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I'm interested in creating files where a source text and translation are interleaved with each other, so that each sentence (or small group of sentences) is immediately followed by its translation.

If we start with a source text and a translated text, the crucial step is figuring out which sentences in the source correspond with which sentences in the translation, since there is not necessarily a one-to-one correspondence.

So far I've been using machine translation of the source and looking for shared words between the MT text and the human translated text to correlate sentences. Here's the code and an example of the output (unfortunately, it gets the first sentence wrong, but after that it does okay).

This works semi-decently on the few texts I tried it on, but I'm just stumbling around and I was wondering if there are any standard tools or algorithms for doing something like this.

  • I do not see how you can possibly do this without knowing the two languages in question. "Stumbling around" is really the right word for what you are doing. – fdb Apr 12 '15 at 20:41
  • Obviously it's not going to be perfect, I'm just trying to get a best approximation. The example I gave has four errors in 50+ sentences. That seems like a pretty good starting point. I could make it better with some more work, but I was wondering what other work had been done. – Will Levine Apr 12 '15 at 21:28
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This is known as parallel text alignment (or bitext alignment). A popular open source tool is hunalign which partially uses the Gale-Church sentence length algorithm detailed in this paper.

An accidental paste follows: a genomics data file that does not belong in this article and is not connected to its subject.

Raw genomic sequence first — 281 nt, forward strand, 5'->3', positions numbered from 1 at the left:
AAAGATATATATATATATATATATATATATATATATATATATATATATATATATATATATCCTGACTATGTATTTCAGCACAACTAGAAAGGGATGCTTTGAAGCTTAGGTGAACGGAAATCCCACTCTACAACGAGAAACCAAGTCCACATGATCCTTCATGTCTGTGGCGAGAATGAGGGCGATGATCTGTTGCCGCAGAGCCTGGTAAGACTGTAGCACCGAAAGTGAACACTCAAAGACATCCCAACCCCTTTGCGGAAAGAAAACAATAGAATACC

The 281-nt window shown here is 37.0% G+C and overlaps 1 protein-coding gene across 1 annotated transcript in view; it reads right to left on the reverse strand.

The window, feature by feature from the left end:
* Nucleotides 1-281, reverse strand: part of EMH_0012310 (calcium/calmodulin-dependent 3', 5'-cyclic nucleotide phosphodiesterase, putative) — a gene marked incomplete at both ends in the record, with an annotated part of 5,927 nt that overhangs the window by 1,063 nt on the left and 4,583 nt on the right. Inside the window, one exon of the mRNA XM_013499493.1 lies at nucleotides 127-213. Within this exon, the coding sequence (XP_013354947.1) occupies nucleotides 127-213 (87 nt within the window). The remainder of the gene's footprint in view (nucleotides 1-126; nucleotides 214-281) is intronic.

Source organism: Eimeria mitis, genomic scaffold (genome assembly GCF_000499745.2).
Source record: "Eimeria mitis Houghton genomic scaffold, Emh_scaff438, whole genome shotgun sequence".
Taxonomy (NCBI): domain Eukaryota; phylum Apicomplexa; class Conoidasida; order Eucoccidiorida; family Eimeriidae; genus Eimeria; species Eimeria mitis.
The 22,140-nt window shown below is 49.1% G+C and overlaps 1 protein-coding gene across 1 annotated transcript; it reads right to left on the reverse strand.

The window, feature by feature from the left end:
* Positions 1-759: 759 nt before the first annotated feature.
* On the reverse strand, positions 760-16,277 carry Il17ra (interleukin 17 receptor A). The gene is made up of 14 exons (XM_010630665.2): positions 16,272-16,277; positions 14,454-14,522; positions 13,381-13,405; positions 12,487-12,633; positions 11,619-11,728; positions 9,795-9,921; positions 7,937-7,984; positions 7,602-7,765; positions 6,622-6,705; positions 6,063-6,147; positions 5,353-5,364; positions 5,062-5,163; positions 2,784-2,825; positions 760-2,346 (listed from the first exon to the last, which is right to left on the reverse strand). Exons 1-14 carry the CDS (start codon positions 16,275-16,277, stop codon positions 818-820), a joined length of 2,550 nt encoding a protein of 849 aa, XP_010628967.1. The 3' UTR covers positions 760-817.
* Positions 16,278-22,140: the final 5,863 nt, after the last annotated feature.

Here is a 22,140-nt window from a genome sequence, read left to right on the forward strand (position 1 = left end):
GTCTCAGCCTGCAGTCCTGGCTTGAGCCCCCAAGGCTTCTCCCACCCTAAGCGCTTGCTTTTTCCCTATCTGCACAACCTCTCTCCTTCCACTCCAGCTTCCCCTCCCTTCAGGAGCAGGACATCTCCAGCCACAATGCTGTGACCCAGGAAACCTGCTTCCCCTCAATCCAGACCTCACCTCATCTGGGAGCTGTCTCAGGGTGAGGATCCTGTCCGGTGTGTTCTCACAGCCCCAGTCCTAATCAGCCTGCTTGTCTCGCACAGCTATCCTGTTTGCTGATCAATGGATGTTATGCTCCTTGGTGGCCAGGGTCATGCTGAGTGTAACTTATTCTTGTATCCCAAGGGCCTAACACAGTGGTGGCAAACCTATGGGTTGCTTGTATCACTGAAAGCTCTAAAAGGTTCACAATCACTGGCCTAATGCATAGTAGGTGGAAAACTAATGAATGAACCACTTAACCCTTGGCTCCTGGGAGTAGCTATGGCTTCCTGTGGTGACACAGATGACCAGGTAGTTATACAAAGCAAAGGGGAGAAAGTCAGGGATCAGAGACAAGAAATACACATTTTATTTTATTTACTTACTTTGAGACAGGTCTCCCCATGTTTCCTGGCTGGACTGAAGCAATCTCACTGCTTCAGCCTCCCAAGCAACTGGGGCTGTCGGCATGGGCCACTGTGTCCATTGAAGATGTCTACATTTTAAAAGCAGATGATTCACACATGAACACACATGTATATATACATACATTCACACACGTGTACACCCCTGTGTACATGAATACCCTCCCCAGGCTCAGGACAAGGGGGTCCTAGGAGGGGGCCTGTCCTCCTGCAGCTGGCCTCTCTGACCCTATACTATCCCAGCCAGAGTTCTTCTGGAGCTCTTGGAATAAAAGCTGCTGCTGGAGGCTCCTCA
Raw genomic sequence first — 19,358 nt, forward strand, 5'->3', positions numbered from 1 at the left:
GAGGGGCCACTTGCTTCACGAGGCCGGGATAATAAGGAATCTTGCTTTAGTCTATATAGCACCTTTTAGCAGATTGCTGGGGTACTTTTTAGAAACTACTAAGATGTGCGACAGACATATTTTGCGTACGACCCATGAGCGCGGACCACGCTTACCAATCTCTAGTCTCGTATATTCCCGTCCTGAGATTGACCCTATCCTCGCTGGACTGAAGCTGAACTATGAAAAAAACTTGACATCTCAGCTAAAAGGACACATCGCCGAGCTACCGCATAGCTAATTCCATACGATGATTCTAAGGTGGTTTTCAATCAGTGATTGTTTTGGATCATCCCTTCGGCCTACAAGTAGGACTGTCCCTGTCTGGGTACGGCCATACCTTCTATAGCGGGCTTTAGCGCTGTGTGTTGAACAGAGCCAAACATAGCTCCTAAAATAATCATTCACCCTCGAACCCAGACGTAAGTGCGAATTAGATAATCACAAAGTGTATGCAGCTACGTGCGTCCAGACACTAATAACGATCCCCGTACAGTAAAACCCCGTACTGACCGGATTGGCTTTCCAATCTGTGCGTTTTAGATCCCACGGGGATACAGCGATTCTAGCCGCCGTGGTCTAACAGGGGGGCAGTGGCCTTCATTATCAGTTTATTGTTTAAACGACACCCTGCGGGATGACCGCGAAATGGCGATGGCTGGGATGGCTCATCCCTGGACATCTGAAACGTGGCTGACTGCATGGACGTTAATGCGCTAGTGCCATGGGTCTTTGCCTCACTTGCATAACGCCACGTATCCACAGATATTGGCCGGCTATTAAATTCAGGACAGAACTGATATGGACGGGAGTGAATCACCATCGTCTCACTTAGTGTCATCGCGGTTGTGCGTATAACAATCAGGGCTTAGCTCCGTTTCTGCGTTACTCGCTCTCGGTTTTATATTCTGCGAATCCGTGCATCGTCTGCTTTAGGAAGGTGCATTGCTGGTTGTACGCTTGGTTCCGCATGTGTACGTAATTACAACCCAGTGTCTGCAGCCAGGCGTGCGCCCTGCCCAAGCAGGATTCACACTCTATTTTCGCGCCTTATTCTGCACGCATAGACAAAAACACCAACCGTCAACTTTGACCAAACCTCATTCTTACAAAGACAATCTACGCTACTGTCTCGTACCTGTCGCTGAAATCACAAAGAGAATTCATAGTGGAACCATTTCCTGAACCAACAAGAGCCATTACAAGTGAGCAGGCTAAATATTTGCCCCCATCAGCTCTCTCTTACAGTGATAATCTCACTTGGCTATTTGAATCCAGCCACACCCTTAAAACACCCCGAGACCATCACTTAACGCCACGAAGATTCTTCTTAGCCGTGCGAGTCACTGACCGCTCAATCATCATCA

I see that you are using Ruby as well as the sentence segmentation gem I wrote :-)

For a Ruby gem implementation of Gale-Church check out this gem.

I am currently in the process of writing a new gem that uses a combination of machine translation, relative sentence length and position to align two parallel corpora. I talked a little bit about it in a presentation I gave recently. I think you are on the right path with using machine translation as a heuristic to aid in the alignment. I'd be happy to share what I've built so far if you reach out to me by email.

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This is called 'alignment', and there are open source tools for the job.

See http://www.statmt.org/moses/, and in particular, GIZA++, for the job.

In general, if you want to do MT, you want to start with the vast amount of existing tools and expertise.

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